Employee compensation: 12 trends for 2012

Compensation experts are predicting modest but steady wage growth over the next few years as employers shake off the salary freezes, layoffs and low profits brought on by the recession.

The average pay raise will be modest this year—around 3%, according to a handful of employer surveys. By contrast, raises averaged about 4% from 2005 to 2008.

Still, a recent Forbes story says 2012 could be The Year of the Employee Back­­lash, as workers look for greener pastures after years of corporate slash and burn.Translation: Now’s the time to review your pay structure from a retention perspective.

Twelve pay trends to keep in mind:

 1.  An increasing focus on pay for performance. Employees who get the best results will reap the highest annual raises. “As a result, the gap between high-performing employees and those in the lower-performing categories is widening significantly,” says a new Mercer report (see chart below).

 2.  Alignment of compensation with business goals. The math can be brutally simple in tight times. How much value does each employee add to the organization’s work—and bottom line?

 3.  Raises send a message. High performers won’t just get raises, they’ll get way better raises than others do. HR consultants are advising clients to show their appreciation for MVPs with raises as high as 10%. If that drives off disappointed low performers—who might score a 1% bump—so be it. The consultants’ rationale:That frees up jobs for more productive new hires.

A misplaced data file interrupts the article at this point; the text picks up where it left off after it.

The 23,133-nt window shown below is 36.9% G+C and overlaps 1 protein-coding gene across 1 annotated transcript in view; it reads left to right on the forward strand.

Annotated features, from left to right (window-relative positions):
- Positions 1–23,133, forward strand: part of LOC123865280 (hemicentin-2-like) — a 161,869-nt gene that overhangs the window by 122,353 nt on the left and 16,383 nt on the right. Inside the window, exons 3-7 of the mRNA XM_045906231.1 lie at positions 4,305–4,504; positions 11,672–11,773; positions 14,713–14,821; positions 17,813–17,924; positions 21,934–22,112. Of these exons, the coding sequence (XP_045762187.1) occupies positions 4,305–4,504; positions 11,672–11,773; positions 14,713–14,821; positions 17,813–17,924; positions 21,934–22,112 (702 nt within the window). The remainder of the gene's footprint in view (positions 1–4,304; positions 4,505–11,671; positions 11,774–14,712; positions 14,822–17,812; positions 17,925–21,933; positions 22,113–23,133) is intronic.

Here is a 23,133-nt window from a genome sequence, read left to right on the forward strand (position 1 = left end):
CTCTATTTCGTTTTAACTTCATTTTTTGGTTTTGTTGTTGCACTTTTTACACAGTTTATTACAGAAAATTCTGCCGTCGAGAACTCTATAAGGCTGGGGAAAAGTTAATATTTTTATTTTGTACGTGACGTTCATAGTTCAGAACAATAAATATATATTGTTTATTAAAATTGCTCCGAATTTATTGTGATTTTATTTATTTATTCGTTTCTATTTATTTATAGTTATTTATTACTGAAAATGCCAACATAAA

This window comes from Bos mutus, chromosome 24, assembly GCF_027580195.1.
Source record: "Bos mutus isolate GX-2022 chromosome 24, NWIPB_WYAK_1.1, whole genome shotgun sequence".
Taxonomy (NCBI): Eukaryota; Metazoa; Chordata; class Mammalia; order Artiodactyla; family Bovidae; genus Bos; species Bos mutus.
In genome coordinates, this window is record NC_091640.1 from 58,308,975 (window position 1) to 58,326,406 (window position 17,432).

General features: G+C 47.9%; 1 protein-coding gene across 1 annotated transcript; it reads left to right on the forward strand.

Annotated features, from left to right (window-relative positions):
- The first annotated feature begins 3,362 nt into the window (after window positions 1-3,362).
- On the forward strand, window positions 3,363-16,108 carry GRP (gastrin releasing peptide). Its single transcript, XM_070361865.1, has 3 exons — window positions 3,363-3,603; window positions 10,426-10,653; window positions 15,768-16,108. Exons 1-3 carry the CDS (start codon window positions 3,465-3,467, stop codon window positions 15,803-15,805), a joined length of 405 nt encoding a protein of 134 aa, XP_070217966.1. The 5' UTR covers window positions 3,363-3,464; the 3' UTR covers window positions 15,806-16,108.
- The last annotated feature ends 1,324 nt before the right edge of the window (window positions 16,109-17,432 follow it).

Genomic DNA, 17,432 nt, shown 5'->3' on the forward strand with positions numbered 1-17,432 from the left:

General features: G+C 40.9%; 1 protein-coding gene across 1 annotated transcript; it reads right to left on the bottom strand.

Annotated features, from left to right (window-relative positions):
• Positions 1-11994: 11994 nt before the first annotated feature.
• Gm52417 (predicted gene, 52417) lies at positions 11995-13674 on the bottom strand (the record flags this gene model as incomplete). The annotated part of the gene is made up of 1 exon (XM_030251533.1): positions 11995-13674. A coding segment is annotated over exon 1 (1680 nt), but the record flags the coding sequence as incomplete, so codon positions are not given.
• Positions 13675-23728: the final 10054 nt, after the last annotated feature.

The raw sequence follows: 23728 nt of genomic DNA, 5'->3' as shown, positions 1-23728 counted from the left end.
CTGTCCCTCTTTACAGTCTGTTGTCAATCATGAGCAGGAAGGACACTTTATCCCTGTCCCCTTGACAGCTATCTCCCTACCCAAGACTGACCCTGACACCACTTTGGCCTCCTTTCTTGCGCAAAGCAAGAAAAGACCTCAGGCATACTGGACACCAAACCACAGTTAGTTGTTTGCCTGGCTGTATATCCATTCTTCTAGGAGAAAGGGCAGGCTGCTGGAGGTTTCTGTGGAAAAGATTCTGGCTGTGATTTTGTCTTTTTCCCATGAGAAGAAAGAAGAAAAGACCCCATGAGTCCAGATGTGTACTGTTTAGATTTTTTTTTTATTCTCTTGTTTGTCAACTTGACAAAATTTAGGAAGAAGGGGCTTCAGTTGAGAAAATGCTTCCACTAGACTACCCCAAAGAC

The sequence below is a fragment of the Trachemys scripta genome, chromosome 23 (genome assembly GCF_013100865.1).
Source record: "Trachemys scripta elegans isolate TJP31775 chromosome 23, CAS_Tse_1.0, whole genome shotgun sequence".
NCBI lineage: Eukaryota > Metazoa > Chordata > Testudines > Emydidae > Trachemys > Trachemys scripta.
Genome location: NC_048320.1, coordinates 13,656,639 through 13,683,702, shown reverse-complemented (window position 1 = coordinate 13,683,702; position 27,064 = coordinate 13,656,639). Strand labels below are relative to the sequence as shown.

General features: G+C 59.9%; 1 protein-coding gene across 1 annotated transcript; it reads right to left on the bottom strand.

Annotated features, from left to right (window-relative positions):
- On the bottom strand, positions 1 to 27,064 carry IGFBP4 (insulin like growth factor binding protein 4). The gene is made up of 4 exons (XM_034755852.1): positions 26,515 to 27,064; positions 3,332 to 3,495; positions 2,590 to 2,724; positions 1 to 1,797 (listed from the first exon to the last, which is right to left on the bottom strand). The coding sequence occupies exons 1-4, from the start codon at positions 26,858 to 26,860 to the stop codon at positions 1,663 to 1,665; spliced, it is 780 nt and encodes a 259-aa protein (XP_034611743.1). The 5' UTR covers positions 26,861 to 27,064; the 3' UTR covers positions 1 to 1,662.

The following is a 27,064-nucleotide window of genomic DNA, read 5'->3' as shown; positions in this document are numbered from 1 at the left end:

4.  Smaller merit-pay, larger ­variable-pay budgets. Hewitt Associates researchers project that the average annual merit budget 10 years from now (in 2022) will be 2%. However, variable-pay budgets will run close to 16%.

 5.  Creative budgeting breakouts. Mark Szypko of Kenexa says some companies are splitting pay budgets into two categories: managerial and line employees. It’s not to set up a double standard. The division prevents the top brass from dipping into employee pay budgets to line their own pockets.

Other splits might serve other purposes: Some firms divide their average 3% pay raises into two pots—2% for the whole employee pool, with an additional 1% on top for high performers.